Super Bowl LI is four days away, which means that we have endured the offbeat madness of Media Day. While there was the expected amount of insanity running rampant throughout the duration, there seemed to be one element missing from the clamor of reporters and athletes: Beast Mode.
Beginning in 2013, Marshawn Terrell Lynch’s Seattle Seahawks went to consecutive Super Bowls, winning one and losing the other. But we aren’t here to dig into the actual football that transpired on these fateful days. No. We are here to relive the beautiful silliness and down-to-earth genuineness that Lynch gifted us during these sessions.
Super Bowl XLVIII Media Day occurred before the league went after Lynch and his desire to avoid press conferences, meaning the Beast did what he wanted and essentially gave one sole interview.
Deion Sanders was on the receiving end of this interview and, to this day, it is one of the realest and most respectable dialogues I have ever seen:
When asked if he was shy, Lynch replied with his now-legendary statement, “I’m just ‘bout that action, boss.” Simple, succinct, and to the point. That’s what it is.
“You go get it. Ain’t no need to talk about it.”
Deion asked Lynch if he was excited about the game, who responded with a smile and a “hell yeah!” The mutual respect between Marshawn and the rest of the 2013 Seahawks shines through as he bluntly states, “they gonna have to stop all of us. I’m a piece to it, but we’ve got some dawgs.”
The following Sunday, those dawgs tore apart the most prolific offense the NFL has ever seen.
With a final “yes Lawd,” Lynch finished up arguably one of the most straightforward and genuine interviews ever. Not a single Media Day exchange since then has found a way to surpass this one, and I don’t expect one to anytime soon.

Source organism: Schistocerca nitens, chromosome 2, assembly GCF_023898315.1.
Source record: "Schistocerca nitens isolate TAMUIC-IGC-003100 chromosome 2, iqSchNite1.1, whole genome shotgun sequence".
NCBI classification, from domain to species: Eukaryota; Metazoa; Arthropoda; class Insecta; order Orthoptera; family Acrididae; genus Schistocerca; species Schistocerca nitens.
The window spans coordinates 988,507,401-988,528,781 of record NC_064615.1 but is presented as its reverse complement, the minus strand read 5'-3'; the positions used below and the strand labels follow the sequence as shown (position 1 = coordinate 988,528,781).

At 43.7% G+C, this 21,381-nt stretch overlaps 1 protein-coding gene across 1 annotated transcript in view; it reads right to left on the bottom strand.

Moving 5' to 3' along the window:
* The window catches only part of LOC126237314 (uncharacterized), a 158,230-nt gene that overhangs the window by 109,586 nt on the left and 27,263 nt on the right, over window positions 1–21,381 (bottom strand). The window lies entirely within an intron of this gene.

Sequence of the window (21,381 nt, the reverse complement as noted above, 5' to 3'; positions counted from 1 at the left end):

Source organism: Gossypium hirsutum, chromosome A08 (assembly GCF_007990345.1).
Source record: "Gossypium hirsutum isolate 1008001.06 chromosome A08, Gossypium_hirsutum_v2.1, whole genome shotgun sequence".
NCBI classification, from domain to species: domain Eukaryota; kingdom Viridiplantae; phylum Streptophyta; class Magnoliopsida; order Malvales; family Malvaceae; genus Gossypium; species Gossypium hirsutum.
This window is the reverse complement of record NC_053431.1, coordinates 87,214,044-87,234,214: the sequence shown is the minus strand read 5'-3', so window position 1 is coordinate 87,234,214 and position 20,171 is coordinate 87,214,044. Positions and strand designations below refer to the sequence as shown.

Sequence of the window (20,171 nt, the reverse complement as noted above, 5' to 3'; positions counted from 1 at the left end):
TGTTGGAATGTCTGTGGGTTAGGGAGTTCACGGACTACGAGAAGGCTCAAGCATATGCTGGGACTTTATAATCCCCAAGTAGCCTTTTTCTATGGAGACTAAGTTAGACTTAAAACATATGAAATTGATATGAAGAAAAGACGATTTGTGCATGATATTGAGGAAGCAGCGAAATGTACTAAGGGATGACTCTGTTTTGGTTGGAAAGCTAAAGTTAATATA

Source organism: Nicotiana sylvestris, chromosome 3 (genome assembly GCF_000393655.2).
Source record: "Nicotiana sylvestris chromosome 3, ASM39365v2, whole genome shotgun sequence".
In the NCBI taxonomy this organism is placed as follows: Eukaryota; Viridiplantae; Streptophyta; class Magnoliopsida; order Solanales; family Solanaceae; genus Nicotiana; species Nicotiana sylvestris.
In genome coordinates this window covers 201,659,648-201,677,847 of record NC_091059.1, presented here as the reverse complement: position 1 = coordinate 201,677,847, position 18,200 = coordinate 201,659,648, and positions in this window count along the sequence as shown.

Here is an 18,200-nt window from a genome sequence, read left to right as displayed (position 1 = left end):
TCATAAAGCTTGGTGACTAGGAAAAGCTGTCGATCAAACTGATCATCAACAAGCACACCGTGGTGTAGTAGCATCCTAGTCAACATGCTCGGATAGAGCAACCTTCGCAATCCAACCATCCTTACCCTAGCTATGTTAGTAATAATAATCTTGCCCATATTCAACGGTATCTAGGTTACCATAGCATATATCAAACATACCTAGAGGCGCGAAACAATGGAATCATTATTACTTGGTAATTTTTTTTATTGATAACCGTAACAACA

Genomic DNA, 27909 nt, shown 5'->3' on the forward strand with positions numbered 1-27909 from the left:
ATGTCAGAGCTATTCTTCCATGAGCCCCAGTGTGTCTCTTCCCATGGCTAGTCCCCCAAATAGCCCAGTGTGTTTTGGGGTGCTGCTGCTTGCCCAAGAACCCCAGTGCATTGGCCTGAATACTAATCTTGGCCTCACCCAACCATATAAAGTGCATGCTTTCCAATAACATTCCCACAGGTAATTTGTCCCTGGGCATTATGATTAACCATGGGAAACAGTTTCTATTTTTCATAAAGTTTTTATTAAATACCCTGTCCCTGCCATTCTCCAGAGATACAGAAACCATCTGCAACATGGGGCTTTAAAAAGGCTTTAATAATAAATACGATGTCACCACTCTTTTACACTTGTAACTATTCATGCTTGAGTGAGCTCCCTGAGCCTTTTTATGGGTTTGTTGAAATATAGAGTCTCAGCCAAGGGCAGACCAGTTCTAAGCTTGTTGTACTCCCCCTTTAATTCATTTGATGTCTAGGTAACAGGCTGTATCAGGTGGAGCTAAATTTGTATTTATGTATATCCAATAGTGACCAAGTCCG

The following year was a different story. The league had cracked down on Lynch’s unwillingness to give press conferences following games, setting a minimum duration that he must interact with media members.
To combat this decree, Beast Mode would pick one phrase that he would repeat until the required time had been reached.
Be it “yeah...”
...or “I’m thankful...”
...Lynch would supply absolutely no material to reporters.
All of this culminated at Super Bowl XLIX Media Day, where Marshawn, once again, kept it real and told reporters exactly how it was and how it was going to go down:
The gist of Lynch’s words was that he truly believed that this interview was a waste of time. He didn’t want to be there and he wasn’t going to say anything that the media would have any interest in printing (despite his reluctance to speak sparking monumental levels of internet traffic).
“For some reason, y’all continue to come back and do the same thing that y’all did. I don’t know what story y’all are trying to get out of me; I don’t know what image y’all are trying to portray of me, but it don’t matter what y’all think, what y’all say about me.”
“I’m here trying to prepare for a game and y’all want to sit here and ask me all these questions, which is understandable. I can get down with that. But I told y’all. I’m not about to say nothing.”
Keeping it real is Lynch’s forte. Nobody does it like him and nobody will. He is truly the personification of the phrase “Greatest of All Time.”
While there were some pretty hilarious occurrences in preparation for Super Bowl LI, Fake Brady can’t hold a candle to Beast Mode.
Super Bowl Media Day will never be the same without Lynch, and that’s okay.
A video of Marshawn was recently released by Skittles, showing his travels to the other Houston... in Scotland:
Lynch is still finding ways to endear himself even more to us, but now they’re on his own terms.